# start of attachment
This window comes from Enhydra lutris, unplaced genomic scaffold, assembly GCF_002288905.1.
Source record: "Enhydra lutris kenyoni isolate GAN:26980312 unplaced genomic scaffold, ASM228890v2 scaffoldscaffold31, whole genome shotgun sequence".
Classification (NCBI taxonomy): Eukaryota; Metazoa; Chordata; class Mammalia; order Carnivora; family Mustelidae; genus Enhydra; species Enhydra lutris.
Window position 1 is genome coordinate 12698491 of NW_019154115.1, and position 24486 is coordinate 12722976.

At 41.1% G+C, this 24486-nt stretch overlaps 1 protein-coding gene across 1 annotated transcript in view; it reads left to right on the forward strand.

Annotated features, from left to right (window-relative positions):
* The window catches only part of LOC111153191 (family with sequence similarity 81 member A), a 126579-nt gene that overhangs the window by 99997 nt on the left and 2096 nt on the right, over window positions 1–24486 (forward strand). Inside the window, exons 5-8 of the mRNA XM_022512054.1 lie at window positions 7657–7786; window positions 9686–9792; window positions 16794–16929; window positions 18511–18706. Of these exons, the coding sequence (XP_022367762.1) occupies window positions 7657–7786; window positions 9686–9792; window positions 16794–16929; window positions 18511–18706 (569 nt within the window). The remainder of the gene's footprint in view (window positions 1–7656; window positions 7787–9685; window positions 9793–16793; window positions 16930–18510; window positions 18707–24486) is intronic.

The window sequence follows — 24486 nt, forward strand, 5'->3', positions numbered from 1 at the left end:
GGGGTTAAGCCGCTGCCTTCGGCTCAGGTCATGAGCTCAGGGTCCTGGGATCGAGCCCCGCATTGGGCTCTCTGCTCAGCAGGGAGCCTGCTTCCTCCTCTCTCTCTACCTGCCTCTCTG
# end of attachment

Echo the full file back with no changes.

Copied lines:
This window comes from Enhydra lutris, unplaced genomic scaffold, assembly GCF_002288905.1.
Source record: "Enhydra lutris kenyoni isolate GAN:26980312 unplaced genomic scaffold, ASM228890v2 scaffoldscaffold31, whole genome shotgun sequence".
Classification (NCBI taxonomy): Eukaryota; Metazoa; Chordata; class Mammalia; order Carnivora; family Mustelidae; genus Enhydra; species Enhydra lutris.
Window position 1 is genome coordinate 12698491 of NW_019154115.1, and position 24486 is coordinate 12722976.

At 41.1% G+C, this 24486-nt stretch overlaps 1 protein-coding gene across 1 annotated transcript in view; it reads left to right on the forward strand.

Annotated features, from left to right (window-relative positions):
* The window catches only part of LOC111153191 (family with sequence similarity 81 member A), a 126579-nt gene that overhangs the window by 99997 nt on the left and 2096 nt on the right, over window positions 1–24486 (forward strand). Inside the window, exons 5-8 of the mRNA XM_022512054.1 lie at window positions 7657–7786; window positions 9686–9792; window positions 16794–16929; window positions 18511–18706. Of these exons, the coding sequence (XP_022367762.1) occupies window positions 7657–7786; window positions 9686–9792; window positions 16794–16929; window positions 18511–18706 (569 nt within the window). The remainder of the gene's footprint in view (window positions 1–7656; window positions 7787–9685; window positions 9793–16793; window positions 16930–18510; window positions 18707–24486) is intronic.

The window sequence follows — 24486 nt, forward strand, 5'->3', positions numbered from 1 at the left end:
GGGGTTAAGCCGCTGCCTTCGGCTCAGGTCATGAGCTCAGGGTCCTGGGATCGAGCCCCGCATTGGGCTCTCTGCTCAGCAGGGAGCCTGCTTCCTCCTCTCTCTCTACCTGCCTCTCTG